MANCHESTER, Vt. – After hiking over 200 miles (320 kilometers) on the country's oldest long-distance trail, Rob Mullen had just 3 miles (5 kilometers) to go in the rain to meet up with his wife and father for a break.
He kept dry with his foul weather gear as he walked down the trail with a backdrop of trees sprouting fall's orange and yellow leaves and carrying trekking poles and a big stuffed blue pack on his back that held his precious painting kit.
Mullen, a 64-year-old wildlife and wilderness artist, is hiking the 272-mile (440-kilometer) Long Trail that runs the length of Vermont and over its highest mountains from the Canadian border to the Massachusetts state line and painting sights along the way.
He was nearing the end of his monthlong journey and planned to finish as soon as Saturday afternoon with half a dozen paintings and several thousand photos from which to paint. He's also coming away with sense of hope about the country from the people he’s met along the trail.
“I’ll be painting from this trip for a long time,” he said during his break off the trail in Manchester on a Tuesday.
Mullen, who has done a number of wilderness canoe trips in Alaska and Canada, had planned to paddle in the Northwest territories of Canada this year with three others. But then the coronavirus pandemic hit.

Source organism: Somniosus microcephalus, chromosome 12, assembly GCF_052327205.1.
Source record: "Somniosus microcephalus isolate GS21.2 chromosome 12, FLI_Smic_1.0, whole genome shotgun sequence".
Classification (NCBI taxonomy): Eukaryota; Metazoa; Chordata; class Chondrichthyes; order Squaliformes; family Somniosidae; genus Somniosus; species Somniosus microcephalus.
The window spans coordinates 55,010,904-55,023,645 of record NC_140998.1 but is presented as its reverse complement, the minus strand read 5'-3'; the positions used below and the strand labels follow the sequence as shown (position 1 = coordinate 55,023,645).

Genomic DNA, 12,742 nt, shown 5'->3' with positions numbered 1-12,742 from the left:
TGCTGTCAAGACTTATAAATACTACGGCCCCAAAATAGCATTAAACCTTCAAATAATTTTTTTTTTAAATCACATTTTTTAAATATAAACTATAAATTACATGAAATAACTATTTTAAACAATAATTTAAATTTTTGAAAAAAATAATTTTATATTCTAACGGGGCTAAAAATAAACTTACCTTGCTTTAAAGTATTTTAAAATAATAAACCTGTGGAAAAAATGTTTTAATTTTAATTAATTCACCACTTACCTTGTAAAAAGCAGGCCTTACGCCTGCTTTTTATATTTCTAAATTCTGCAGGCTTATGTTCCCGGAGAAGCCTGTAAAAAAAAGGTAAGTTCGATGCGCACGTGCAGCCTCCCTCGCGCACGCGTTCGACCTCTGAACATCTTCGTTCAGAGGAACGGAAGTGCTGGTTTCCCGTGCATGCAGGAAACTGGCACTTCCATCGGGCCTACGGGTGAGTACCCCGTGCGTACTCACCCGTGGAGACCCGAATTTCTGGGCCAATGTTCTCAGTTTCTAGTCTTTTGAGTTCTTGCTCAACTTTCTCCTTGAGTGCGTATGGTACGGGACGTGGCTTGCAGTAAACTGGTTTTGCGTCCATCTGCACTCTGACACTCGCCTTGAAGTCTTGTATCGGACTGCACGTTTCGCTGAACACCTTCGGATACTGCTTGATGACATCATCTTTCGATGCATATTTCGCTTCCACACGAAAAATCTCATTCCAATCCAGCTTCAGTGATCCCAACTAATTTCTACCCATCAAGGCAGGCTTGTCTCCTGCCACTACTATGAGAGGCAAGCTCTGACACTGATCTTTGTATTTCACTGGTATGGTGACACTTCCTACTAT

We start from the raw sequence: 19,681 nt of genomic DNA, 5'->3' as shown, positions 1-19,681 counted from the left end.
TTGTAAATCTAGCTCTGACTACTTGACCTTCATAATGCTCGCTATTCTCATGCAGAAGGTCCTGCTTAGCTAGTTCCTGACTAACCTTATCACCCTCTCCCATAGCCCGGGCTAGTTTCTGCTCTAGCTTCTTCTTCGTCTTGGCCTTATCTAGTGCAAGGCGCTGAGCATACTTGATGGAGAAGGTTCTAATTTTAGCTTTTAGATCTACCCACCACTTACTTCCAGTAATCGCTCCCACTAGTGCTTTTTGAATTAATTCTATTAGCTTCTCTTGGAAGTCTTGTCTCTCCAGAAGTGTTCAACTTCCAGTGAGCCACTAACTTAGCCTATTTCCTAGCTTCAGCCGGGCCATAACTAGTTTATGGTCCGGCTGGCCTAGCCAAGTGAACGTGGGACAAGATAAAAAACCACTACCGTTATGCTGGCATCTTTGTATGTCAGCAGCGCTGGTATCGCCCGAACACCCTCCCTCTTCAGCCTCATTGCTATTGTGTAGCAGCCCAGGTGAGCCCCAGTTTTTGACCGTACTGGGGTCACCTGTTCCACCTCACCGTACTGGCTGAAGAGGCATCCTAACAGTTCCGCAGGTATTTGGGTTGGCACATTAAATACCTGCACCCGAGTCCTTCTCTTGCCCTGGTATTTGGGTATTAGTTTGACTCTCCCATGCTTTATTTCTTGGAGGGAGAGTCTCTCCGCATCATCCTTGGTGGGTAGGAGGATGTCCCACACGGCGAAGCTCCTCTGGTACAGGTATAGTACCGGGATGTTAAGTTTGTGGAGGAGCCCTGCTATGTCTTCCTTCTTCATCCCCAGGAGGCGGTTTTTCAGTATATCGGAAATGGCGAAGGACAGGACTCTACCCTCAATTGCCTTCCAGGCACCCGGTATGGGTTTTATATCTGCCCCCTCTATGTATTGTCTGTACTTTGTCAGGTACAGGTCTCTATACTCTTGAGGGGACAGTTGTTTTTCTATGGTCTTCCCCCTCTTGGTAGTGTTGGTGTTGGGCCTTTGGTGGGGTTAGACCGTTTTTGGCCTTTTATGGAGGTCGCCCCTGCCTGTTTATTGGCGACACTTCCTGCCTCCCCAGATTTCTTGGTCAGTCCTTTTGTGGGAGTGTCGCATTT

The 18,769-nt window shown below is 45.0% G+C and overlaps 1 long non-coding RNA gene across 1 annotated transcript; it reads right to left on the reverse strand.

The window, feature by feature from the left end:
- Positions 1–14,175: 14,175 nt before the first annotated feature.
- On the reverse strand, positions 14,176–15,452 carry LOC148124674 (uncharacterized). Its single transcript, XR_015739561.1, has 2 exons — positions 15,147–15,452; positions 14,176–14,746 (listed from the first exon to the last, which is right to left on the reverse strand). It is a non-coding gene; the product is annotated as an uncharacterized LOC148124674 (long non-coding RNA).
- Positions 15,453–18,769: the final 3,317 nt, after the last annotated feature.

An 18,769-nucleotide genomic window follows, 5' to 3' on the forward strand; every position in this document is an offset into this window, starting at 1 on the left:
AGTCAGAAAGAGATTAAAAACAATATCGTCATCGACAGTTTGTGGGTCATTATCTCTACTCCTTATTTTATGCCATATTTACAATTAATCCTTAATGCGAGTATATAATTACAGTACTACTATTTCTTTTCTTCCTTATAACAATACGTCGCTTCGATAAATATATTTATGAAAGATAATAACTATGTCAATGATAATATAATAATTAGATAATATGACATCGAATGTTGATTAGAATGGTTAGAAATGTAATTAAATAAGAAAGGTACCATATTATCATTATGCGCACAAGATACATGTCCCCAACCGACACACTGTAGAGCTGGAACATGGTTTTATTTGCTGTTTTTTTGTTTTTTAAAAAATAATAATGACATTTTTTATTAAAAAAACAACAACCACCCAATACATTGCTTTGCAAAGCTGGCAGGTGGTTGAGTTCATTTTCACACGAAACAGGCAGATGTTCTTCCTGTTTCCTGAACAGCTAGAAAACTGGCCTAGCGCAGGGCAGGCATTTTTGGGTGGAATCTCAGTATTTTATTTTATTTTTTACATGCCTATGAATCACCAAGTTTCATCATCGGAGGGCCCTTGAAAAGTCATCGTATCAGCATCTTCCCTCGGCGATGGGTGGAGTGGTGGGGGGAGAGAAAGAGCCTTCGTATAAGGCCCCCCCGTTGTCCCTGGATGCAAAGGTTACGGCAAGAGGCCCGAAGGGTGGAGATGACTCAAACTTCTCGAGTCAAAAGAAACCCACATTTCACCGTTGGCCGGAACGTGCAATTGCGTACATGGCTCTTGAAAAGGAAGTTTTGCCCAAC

He decided to do the entire Long Trail as a painting trip and to raise money with his art for the Vermont Wildlife Coalition, of which he is a board member, and the Green Mountain Club, which maintains the Long Trail.
Mullen managed to fulfill his plan to hike a certain distance and then paint a painting on the first day. He got to a shelter around 4 p.m., banged out a painting of an erratic boulder, cooked dinner and went to bed, he said.
But the northern part of the trail with the bigger mountains is tough and he admits he hadn't trained properly, which slowed his pace.
“I mean I was really suffering," he said, adding that he stopped to meet up his wife to hand off some weight, including his 8-pound (3.6 kilogram) painting kit. But he wasn't about to give up. As he continued, he gained strength and took back the painting kit. At times, he said the scenery was breathtaking.
Unlike paddling, provides a view he can see for miles, showing peaks poking through the clouds at higher elevations, his wife Bonnie Rowell said. She meets up with him about every five days to resupply him with food.
Along the way, Mullen has seen black bears and in a special sighting, a gray fox. And he's met many hikers who are either hiking the Appalachian Trail from Georgia to Maine or, like himself, Vermont's Long Trail, sharing shelters with them for the night or meeting up on the trail.
“You get these ephemeral friendships,” he said, of the bonds he made with strangers along the way.
The hikers look out for one another, share gear and help to fix what's broken. When two hikers ran out of fuel on a recent night, another hiker loaned them a fuel cannister, he said. And so-called trail angels leave water at road crossings and other spots for hikers.
His monthlong hike was also a reprieve from the polarizing political debate in the country, he said. He hasn't heard a political discussion in weeks.
“It certainly gives you a little hope that the apparent polarization that comes across when you’re watching the news doesn’t go that deeply into the populace maybe, at least not in many of them. So it was encouraging for me," he said.